Walking festival a huge success!

Walking Fest

The first two weekends in November saw over 300 people ‘take a walk’ as part of the Banks Peninsula Walking Festival.

It was a chance to rediscover the charms, culture and curiosities of Lyttelton, Akaroa and the wider peninsula. Many of the walks were over-subscribed, with locals and visitors alike taking the opportunity to explore some new places. Several new public walks opened in time for the festival. These included; a hike to the top of the Peninsula’s newest reserve – Saddle Hill, two walks on the City Council’s Misty Peaks reserve above Akaroa including the summit ridgeline and the return of an old favourite that has been closed for many years- the scenic Newtons Falls, and the Langer Trust’s Panama Reserve in Le Bons Bay.

“The festival was a real social occasion, a chance to get together with friends and family, or to meet new people,” said Suky Thompson of the Rod Donald Peninsula Trust.

“The day of the Saddle Hill walk was an absolute stunner,” she said, “and so was Misty Peaks.”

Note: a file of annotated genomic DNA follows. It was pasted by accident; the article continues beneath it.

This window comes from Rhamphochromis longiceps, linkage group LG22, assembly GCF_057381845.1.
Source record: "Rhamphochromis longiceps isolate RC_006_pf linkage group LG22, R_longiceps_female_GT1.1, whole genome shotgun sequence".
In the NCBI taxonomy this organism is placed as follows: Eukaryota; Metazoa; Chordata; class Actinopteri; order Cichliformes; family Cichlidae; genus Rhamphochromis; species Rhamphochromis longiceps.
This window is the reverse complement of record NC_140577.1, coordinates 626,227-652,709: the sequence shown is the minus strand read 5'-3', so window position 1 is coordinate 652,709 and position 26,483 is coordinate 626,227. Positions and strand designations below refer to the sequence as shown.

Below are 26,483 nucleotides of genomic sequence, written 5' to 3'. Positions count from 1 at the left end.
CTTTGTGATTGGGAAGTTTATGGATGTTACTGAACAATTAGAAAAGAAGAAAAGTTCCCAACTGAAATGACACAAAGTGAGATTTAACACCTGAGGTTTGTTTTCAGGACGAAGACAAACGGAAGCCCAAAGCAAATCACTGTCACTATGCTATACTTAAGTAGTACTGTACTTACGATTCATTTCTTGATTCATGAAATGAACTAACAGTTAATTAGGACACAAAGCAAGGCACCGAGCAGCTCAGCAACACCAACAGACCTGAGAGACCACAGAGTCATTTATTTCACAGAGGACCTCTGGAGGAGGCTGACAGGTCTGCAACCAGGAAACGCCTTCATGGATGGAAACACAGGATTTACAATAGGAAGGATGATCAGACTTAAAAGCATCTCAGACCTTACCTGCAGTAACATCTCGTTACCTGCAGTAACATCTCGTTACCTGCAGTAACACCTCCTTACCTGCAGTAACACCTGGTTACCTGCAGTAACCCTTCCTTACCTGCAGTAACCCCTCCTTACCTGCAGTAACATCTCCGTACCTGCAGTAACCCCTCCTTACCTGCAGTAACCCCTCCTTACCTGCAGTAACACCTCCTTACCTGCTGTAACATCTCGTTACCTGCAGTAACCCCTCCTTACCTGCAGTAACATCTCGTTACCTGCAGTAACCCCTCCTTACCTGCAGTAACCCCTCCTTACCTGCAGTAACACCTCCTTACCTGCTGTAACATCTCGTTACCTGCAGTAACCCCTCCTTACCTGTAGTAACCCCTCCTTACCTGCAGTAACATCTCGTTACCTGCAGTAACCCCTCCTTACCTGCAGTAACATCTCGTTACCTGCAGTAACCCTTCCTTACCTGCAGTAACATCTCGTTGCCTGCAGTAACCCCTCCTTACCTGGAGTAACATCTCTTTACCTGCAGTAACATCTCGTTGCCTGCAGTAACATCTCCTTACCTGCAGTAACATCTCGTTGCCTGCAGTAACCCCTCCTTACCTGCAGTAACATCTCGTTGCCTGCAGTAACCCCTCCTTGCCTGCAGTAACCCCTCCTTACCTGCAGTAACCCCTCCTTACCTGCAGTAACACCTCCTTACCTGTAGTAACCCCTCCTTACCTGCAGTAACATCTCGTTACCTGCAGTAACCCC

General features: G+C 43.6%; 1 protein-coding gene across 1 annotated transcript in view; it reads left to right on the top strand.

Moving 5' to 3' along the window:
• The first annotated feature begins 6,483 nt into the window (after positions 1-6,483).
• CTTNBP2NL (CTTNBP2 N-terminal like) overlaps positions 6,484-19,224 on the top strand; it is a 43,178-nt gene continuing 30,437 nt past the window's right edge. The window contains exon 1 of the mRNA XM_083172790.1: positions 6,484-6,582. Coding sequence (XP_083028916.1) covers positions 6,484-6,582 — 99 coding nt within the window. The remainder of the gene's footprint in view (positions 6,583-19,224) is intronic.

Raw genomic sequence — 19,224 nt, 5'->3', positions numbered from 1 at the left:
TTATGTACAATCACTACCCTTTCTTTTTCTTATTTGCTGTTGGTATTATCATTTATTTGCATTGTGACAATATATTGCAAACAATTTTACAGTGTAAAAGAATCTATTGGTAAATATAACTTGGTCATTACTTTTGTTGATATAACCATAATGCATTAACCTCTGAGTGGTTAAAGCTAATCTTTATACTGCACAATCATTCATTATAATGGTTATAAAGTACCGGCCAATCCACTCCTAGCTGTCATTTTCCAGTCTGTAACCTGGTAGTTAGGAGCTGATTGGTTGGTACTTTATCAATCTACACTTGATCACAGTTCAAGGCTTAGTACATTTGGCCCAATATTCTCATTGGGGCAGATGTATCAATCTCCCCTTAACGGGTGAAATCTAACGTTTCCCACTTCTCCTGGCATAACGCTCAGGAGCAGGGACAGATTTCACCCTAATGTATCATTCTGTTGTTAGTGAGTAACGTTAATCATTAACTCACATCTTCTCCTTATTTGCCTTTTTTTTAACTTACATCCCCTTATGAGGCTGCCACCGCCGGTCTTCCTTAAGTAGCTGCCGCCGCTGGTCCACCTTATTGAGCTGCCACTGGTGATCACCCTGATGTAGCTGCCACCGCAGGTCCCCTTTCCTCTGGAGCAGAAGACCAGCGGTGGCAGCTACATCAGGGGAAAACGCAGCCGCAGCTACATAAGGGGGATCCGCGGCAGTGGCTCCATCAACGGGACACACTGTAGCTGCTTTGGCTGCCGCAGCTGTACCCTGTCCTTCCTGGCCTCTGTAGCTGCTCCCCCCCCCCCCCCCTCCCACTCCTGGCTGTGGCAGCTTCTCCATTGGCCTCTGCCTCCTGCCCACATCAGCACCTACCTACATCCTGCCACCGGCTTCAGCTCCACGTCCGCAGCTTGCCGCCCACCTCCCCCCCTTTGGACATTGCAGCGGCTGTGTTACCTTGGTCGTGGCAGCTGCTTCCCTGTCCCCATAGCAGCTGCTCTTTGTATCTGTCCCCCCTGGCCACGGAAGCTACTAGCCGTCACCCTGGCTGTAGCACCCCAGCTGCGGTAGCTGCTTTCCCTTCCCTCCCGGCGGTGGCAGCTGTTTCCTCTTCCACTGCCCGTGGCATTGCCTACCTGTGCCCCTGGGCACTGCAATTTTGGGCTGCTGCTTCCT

“We had quite a number of young people joining us who have come to Christchurch specifically to work as part of the rebuild process, and they really enjoyed themselves.
“It was exciting to see the potential this event has to recruit future Canterbury citizens. If we can get them out walking out on the peninsula then they might stay, work and bring up families here. Who wouldn’t want to live here,” she said.

Tamsin and Brad Eldridge on the Newton’s Falls walk

Tamsin and Brad Eldridge on the Newton’s Falls walk

Lucette Hindin of Project Lyttelton said that feedback from participants showed the festival had hit the mark, with something for everyone.

“I love the breadth of people that participated and I think that reflected the wide variety of walks we had on offer, from Backyard Chickens to the Quail Island camping trip,” said Lucette.

“The only little gripe we got was that we kept the numbers of each walk low – some tramping clubs were really keen to be able to bring lots of members. But we wanted to maintain a quality experience!”

“It was fabulous to have so many people care enough to give up their time and energy to guide the walks, the festival really showcased that community spirit – about getting together and doing nice things.”
Last year the festival was focused on Lyttelton and the Harbour but Lucette said the decision to extend it out on the peninsula was a great one.

“Project Lyttleton were really happy to collaborate with the Rod Donald Trust, the Waiwera/Little River Trust and the Akaroa District Promotions to create this year’s programme. It was a great success.”

Plans are already in place to repeat the event next year.